Thomas Kilgore Sherwood

Thomas Kilgore Sherwood (July 25, 1903 – January 14, 1976) was a noted American chemical engineer and a founding member of the National Academy of Engineering.[1]


Sherwood was born in Columbus, Ohio, and spent much of his youth in Montreal. In 1923 he received his B.S. from McGill University, and entered the Massachusetts Institute of Technology (MIT) for his Ph.D. His dissertation, "The Mechanism of the Drying of Solids," was completed in 1929, a year after he had become assistant professor at Worcester Polytechnic Institute. In 1930 he returned to MIT as assistant professor where he remained until his retirement, serving as associate professor (1933), professor (1941), and dean of engineering (1946-1952). In 1969 he retired from MIT to become professor of chemical engineering at the University of California, Berkeley.

Sherwood's primary research area was mass transfer, and in 1937 he published the first major textbook in the field, Absorption and Extraction (republished 1974 as Mass Transfer). The Sherwood number is named in his honor:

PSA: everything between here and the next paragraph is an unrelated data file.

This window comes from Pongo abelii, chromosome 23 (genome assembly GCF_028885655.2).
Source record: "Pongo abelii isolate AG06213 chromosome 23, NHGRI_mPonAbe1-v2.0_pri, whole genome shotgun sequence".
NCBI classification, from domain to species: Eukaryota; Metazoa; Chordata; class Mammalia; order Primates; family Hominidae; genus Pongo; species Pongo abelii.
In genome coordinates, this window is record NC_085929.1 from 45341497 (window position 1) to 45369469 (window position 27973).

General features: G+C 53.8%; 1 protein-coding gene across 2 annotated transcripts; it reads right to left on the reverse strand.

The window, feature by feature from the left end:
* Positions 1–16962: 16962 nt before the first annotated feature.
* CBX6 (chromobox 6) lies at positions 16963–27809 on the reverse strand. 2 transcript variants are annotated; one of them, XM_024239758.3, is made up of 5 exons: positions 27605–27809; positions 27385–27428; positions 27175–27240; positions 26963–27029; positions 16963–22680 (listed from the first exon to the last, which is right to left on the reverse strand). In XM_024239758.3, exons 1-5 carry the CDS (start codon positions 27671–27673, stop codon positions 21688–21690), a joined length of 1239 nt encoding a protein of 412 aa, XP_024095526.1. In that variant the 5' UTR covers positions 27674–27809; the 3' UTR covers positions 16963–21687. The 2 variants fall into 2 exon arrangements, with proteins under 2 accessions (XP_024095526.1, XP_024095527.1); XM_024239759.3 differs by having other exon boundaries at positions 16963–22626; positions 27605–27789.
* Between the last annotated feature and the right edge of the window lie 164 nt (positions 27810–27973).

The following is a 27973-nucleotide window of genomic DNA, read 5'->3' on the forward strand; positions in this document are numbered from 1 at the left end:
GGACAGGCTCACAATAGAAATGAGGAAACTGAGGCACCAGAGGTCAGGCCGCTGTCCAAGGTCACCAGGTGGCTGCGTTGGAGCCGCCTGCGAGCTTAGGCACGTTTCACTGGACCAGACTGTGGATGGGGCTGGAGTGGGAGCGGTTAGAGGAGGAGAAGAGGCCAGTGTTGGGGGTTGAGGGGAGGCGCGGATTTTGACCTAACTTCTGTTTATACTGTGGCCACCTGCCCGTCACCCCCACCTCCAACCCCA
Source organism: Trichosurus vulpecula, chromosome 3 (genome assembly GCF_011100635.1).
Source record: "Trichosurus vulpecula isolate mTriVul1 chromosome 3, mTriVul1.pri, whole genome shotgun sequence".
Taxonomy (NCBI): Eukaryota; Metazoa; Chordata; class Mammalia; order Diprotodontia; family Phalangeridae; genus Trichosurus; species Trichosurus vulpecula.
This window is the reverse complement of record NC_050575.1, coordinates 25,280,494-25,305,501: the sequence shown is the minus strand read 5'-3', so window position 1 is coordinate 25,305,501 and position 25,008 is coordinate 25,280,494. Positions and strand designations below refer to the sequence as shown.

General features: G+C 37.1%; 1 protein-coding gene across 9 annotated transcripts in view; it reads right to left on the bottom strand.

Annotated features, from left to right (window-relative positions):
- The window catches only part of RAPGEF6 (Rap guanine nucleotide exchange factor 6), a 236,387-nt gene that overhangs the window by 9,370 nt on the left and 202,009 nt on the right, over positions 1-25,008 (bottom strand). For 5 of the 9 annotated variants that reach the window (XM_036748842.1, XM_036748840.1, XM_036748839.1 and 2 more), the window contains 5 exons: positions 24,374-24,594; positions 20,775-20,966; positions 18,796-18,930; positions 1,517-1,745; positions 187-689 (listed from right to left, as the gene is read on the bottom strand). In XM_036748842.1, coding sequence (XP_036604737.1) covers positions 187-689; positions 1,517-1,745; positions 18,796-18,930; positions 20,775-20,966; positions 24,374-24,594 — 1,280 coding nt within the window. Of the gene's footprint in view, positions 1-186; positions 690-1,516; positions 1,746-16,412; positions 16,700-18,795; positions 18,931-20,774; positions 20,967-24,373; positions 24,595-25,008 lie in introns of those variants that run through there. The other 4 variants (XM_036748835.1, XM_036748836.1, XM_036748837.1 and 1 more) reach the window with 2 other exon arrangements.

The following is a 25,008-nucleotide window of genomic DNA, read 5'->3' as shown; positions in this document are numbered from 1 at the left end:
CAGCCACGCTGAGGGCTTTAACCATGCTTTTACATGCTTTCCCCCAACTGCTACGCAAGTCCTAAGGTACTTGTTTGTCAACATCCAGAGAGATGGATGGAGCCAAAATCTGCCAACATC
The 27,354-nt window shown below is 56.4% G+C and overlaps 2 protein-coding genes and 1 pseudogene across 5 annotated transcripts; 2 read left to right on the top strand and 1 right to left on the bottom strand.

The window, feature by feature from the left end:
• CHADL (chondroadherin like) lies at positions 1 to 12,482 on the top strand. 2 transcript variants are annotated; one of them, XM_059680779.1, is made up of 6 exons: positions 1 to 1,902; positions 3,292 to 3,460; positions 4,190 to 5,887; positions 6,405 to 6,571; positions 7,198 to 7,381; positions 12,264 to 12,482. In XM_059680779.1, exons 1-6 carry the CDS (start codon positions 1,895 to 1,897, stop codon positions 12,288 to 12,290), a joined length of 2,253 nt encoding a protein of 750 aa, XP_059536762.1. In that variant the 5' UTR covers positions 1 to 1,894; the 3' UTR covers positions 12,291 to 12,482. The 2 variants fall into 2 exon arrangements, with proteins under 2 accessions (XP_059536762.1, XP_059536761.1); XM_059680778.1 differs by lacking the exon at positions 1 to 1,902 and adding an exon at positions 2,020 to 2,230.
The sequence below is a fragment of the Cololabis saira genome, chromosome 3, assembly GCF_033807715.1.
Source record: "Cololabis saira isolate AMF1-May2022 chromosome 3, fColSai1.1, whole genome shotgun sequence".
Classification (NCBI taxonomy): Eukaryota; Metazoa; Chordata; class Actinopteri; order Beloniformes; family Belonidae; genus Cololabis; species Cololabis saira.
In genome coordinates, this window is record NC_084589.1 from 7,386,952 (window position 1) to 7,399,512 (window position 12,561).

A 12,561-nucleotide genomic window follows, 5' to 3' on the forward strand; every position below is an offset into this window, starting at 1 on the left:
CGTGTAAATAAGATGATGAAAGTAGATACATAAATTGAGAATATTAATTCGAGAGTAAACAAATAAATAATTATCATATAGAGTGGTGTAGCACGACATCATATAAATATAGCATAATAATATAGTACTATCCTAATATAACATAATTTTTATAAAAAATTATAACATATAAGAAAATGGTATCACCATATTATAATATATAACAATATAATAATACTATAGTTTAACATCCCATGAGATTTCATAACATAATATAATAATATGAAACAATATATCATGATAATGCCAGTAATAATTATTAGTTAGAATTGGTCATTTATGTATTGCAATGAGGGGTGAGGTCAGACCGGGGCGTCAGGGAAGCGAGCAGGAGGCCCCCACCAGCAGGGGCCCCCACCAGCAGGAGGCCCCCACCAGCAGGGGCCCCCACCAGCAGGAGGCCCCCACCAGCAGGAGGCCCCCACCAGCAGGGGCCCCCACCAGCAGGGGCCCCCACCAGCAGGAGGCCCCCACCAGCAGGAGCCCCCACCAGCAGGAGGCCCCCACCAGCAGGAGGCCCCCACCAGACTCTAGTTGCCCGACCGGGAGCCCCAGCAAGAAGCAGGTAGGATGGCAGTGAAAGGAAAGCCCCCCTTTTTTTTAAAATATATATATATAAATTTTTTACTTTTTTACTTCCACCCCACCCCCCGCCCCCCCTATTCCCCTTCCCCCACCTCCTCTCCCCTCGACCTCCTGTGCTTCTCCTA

•   = overall mass transfer coefficient;
  •   = characteristic length;
  •   = component diffusion coefficient

His activities in World War II included organizing chemical engineers for the National Defense Research Committee (NDRC) in 1940; consulting to the Baruch Committee on synthetic rubber development (1942); serving as NDRC Section Chief for Miscellaneous Chemical Engineering Problems (1942), where he oversaw creation of new hydraulic fluids, antifouling coatings for ship bottoms, large smoke screen generators, etc.; and member of the Whitman Committee on jet propulsion (1944). In autumn 1944 he followed American troops into Europe to gather scientific intelligence. His industrial consulting work included efforts in seawater desalination, removal of sulfur dioxide from emissions, freeze-drying blood, and the manufacture of penicillin and vinyl acetate.

Sherwood received the U.S. Medal for Merit (1948), won major awards from the American Institute of Chemical Engineers and American Chemical Society, and was a member of the American Academy of Arts and Sciences (1948), National Academy of Sciences (1958), and National Academy of Engineering.


Sherwood, Thomas K. (1975), Mass Transfer, New York: McGraw-Hill, ISBN 978-0-07-056692-7